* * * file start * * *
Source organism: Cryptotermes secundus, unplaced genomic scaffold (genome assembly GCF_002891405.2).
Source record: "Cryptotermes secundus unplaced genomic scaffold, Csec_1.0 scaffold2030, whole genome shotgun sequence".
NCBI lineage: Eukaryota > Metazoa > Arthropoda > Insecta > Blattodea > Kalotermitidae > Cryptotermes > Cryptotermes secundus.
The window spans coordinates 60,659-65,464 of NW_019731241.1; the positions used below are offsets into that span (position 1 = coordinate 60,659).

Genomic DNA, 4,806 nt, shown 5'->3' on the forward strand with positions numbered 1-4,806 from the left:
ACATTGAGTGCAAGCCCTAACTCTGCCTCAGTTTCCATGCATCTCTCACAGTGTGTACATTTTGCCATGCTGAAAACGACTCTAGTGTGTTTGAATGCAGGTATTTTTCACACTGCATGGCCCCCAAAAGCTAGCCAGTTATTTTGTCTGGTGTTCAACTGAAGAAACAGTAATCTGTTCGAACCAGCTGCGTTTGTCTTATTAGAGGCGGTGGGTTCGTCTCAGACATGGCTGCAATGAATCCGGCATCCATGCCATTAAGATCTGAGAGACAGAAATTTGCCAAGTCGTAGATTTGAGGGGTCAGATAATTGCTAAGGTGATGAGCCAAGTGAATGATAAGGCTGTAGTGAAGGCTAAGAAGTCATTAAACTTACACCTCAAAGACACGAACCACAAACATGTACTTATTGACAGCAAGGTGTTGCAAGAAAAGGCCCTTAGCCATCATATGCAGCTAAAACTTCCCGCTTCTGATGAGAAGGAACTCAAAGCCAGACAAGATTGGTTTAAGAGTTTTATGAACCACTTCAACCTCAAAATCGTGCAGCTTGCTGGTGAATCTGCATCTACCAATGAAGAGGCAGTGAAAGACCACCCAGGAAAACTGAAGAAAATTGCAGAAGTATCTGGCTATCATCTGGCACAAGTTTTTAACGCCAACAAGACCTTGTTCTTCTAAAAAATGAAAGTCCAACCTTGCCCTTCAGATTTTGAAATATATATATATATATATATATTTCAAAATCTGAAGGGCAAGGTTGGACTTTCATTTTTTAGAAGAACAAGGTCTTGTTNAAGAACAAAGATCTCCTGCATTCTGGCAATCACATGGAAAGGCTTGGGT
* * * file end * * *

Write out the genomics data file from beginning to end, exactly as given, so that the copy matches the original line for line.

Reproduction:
Source organism: Cryptotermes secundus, unplaced genomic scaffold (genome assembly GCF_002891405.2).
Source record: "Cryptotermes secundus unplaced genomic scaffold, Csec_1.0 scaffold2030, whole genome shotgun sequence".
NCBI lineage: Eukaryota > Metazoa > Arthropoda > Insecta > Blattodea > Kalotermitidae > Cryptotermes > Cryptotermes secundus.
The window spans coordinates 60,659-65,464 of NW_019731241.1; the positions used below are offsets into that span (position 1 = coordinate 60,659).

Genomic DNA, 4,806 nt, shown 5'->3' on the forward strand with positions numbered 1-4,806 from the left:
ACATTGAGTGCAAGCCCTAACTCTGCCTCAGTTTCCATGCATCTCTCACAGTGTGTACATTTTGCCATGCTGAAAACGACTCTAGTGTGTTTGAATGCAGGTATTTTTCACACTGCATGGCCCCCAAAAGCTAGCCAGTTATTTTGTCTGGTGTTCAACTGAAGAAACAGTAATCTGTTCGAACCAGCTGCGTTTGTCTTATTAGAGGCGGTGGGTTCGTCTCAGACATGGCTGCAATGAATCCGGCATCCATGCCATTAAGATCTGAGAGACAGAAATTTGCCAAGTCGTAGATTTGAGGGGTCAGATAATTGCTAAGGTGATGAGCCAAGTGAATGATAAGGCTGTAGTGAAGGCTAAGAAGTCATTAAACTTACACCTCAAAGACACGAACCACAAACATGTACTTATTGACAGCAAGGTGTTGCAAGAAAAGGCCCTTAGCCATCATATGCAGCTAAAACTTCCCGCTTCTGATGAGAAGGAACTCAAAGCCAGACAAGATTGGTTTAAGAGTTTTATGAACCACTTCAACCTCAAAATCGTGCAGCTTGCTGGTGAATCTGCATCTACCAATGAAGAGGCAGTGAAAGACCACCCAGGAAAACTGAAGAAAATTGCAGAAGTATCTGGCTATCATCTGGCACAAGTTTTTAACGCCAACAAGACCTTGTTCTTCTAAAAAATGAAAGTCCAACCTTGCCCTTCAGATTTTGAAATATATATATATATATATATATTTCAAAATCTGAAGGGCAAGGTTGGACTTTCATTTTTTAGAAGAACAAGGTCTTGTTNAAGAACAAAGATCTCCTGCATTCTGGCAATCACATGGAAAGGCTTGGGT